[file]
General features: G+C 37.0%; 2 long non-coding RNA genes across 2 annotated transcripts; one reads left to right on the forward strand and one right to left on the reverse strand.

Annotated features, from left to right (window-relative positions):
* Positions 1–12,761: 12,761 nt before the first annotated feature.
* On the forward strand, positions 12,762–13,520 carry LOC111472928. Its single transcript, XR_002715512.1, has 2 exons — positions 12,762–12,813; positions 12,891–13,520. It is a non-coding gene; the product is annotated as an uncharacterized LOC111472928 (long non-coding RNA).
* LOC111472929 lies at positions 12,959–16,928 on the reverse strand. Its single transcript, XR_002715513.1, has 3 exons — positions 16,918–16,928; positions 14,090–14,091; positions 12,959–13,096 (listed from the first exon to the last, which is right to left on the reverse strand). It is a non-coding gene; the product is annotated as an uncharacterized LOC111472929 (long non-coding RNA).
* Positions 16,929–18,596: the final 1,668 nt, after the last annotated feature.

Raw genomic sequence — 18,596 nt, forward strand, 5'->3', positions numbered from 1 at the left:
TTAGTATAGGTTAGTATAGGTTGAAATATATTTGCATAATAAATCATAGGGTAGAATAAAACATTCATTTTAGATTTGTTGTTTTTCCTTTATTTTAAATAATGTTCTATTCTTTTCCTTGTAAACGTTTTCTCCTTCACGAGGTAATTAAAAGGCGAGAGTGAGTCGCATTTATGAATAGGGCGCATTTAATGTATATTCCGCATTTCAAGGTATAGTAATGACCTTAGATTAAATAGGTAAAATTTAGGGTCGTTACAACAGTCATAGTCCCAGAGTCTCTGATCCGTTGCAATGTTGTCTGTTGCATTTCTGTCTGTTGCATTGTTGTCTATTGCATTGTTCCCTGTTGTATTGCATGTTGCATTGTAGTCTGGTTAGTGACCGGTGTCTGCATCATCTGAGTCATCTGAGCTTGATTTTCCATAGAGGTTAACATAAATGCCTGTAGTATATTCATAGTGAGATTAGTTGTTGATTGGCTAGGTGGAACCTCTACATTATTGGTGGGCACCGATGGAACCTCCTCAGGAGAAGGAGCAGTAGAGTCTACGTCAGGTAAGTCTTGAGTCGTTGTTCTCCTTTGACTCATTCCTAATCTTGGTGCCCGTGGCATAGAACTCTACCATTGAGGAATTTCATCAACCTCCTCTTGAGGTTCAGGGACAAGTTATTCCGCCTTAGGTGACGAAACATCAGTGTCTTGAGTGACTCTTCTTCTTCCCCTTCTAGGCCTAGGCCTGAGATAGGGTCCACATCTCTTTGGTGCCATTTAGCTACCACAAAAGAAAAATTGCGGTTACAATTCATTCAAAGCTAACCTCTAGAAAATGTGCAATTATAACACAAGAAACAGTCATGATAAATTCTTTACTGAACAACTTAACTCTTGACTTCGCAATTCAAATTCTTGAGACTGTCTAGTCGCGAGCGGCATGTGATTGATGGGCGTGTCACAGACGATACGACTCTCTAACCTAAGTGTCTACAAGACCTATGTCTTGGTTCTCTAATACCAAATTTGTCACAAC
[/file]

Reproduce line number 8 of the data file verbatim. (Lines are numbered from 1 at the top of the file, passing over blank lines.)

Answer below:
TTAGTATAGGTTAGTATAGGTTGAAATATATTTGCATAATAAATCATAGGGTAGAATAAAACATTCATTTTAGATTTGTTGTTTTTCCTTTATTTTAAATAATGTTCTATTCTTTTCCTTGTAAACGTTTTCTCCTTCACGAGGTAATTAAAAGGCGAGAGTGAGTCGCATTTATGAATAGGGCGCATTTAATGTATATTCCGCATTTCAAGGTATAGTAATGACCTTAGATTAAATAGGTAAAATTTAGGGTCGTTACAACAGTCATAGTCCCAGAGTCTCTGATCCGTTGCAATGTTGTCTGTTGCATTTCTGTCTGTTGCATTGTTGTCTATTGCATTGTTCCCTGTTGTATTGCATGTTGCATTGTAGTCTGGTTAGTGACCGGTGTCTGCATCATCTGAGTCATCTGAGCTTGATTTTCCATAGAGGTTAACATAAATGCCTGTAGTATATTCATAGTGAGATTAGTTGTTGATTGGCTAGGTGGAACCTCTACATTATTGGTGGGCACCGATGGAACCTCCTCAGGAGAAGGAGCAGTAGAGTCTACGTCAGGTAAGTCTTGAGTCGTTGTTCTCCTTTGACTCATTCCTAATCTTGGTGCCCGTGGCATAGAACTCTACCATTGAGGAATTTCATCAACCTCCTCTTGAGGTTCAGGGACAAGTTATTCCGCCTTAGGTGACGAAACATCAGTGTCTTGAGTGACTCTTCTTCTTCCCCTTCTAGGCCTAGGCCTGAGATAGGGTCCACATCTCTTTGGTGCCATTTAGCTACCACAAAAGAAAAATTGCGGTTACAATTCATTCAAAGCTAACCTCTAGAAAATGTGCAATTATAACACAAGAAACAGTCATGATAAATTCTTTACTGAACAACTTAACTCTTGACTTCGCAATTCAAATTCTTGAGACTGTCTAGTCGCGAGCGGCATGTGATTGATGGGCGTGTCACAGACGATACGACTCTCTAACCTAAGTGTCTACAAGACCTATGTCTTGGTTCTCTAATACCAAATTTGTCACAAC